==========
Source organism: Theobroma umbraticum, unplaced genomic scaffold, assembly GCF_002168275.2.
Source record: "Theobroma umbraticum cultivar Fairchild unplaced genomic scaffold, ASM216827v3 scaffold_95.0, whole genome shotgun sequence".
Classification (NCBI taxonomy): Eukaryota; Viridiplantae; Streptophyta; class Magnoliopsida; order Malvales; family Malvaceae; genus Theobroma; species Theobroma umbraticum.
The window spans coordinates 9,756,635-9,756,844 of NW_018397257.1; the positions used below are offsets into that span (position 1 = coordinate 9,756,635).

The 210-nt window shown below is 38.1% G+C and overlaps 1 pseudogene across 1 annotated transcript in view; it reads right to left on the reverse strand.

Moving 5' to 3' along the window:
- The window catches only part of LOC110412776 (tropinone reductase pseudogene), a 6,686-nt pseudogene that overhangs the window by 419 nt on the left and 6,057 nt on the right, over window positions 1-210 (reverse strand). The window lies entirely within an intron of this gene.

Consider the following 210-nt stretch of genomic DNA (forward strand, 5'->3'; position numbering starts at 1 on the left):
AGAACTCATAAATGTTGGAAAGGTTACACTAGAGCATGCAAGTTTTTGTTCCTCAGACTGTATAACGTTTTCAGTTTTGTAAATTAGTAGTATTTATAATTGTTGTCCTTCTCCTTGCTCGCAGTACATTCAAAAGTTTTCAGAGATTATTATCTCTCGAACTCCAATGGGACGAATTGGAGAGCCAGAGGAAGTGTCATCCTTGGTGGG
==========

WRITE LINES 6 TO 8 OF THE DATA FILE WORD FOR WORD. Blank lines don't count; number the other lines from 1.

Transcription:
Moving 5' to 3' along the window:
- The window catches only part of LOC110412776 (tropinone reductase pseudogene), a 6,686-nt pseudogene that overhangs the window by 419 nt on the left and 6,057 nt on the right, over window positions 1-210 (reverse strand). The window lies entirely within an intron of this gene.

Consider the following 210-nt stretch of genomic DNA (forward strand, 5'->3'; position numbering starts at 1 on the left):